Chakrabarti is a co-founder of Justice Democrats, a progressive group that had backed Davids’ primary opponent Brent Welder in 2018. Ocasio-Cortez campaigned for Welder. This tweet prompted a fundraising email by the Kansas Republican Party, which falsely claimed Davids had been recruited to run by Ocasio-Cortez even though the New York Democrat had backed her opponent.
The controversy generated national headlines and dominated discussion on Sunday news shows, putting Davids in the middle of a fight the mixed-martial arts fighter had been keeping at arm’s length.
She spent the weekend focused on her local legislative priorities, avoiding mention of the tweets at a Saturday event in Johnson County that dealt with Highway 69 expansion. Her spokeswoman issued a statement that glossed over the controversy.
“Representative Davids’ complete focus is on serving the people of Kansas’ Third District and that is where it will remain. That’s why she spent the weekend in Kansas with fellow Transportation and Infrastructure Committee members advocating for the infrastructure needs of our region, like expanding U.S. 69,” said spokeswoman Johanna Warshaw.
It’s not the first time that party leaders have pointed to Davids, one of the first two Native American women to serve in Congress, as a counterexample to the more outspoken freshmen from left-leaning districts.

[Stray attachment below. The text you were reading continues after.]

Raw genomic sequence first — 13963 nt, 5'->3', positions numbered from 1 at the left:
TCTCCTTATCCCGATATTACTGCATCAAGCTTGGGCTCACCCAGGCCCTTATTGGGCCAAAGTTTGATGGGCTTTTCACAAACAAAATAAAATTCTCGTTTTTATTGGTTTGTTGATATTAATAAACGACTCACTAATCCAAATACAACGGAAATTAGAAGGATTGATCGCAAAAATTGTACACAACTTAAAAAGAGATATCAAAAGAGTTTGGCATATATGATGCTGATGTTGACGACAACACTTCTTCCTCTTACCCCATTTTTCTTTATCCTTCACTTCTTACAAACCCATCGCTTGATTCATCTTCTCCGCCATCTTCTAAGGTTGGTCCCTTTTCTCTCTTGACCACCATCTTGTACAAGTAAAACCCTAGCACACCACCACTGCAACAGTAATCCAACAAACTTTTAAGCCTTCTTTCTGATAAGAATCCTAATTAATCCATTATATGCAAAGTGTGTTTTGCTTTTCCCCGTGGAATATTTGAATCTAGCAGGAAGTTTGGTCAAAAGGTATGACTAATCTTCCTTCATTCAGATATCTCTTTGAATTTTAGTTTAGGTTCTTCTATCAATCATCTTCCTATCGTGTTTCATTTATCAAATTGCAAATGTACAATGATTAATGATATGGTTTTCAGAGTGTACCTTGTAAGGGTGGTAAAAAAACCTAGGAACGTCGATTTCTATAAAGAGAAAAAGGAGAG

“I like people who are team players. Sharice is a team player. I like people who are first going to listen before they speak up at the microphone,” Rep. Cheri Bustos, D-Illinois, the chairwoman of the Democratic Congressional Campaign Committee, told The Star earlier this year.
Davids has distinguished herself as a consensus-builder and won the praise of leadership during her first seven months in office. The presence of Transportation and Infrastructure chair Rep. Peter DeFazio, D-Oregon, at the weekend event is indicative of Davids’ growing clout with party leaders.
Ocasio-Cortez and Davids are both young women of color who entered their races in 2018 as relative unknowns but went onto defeat well-established incumbents. But Ocasio-Cortez defeated a Democrat in a solidly Democratic district, while Davids unseated a Republican in a district where Republicans outnumber Democrats.
Davids’ former primary rival Welder weighed in on Twitter Monday night with a post criticizing the congresswoman for shying away from progressive policy goals. Welder said if he had won he would have co-sponsored “Medicare-for-all” and a $15 an hour minimum wage.
“I would be rejecting corporate PAC money, as I did during the campaign. And I would have voted against funding for Donald Trump’s concentration camps,” Welder said without directly mentioning Davids by name.
By Sunday, the internal battle between Democrats on race mostly subsided after President Donald Trump launched a racist attack on the same progressive congresswomen that Pelosi had feuded with during the previous week.
“Why don’t they go back and help fix the totally broken and crime infested places from which they came,” Trump said on Twitter despite the fact that three out of the four members of “The Squad” were born in the United States. He added that he was “sure that Nancy Pelosi would be very happy to quickly work out free travel arrangements!”
Pelosi and other Democratic leaders immediately condemned Trump’s tweets, but after more than a week of internal strife the question remains whether the competing wings of the party can unite in the face of the president’s attacks.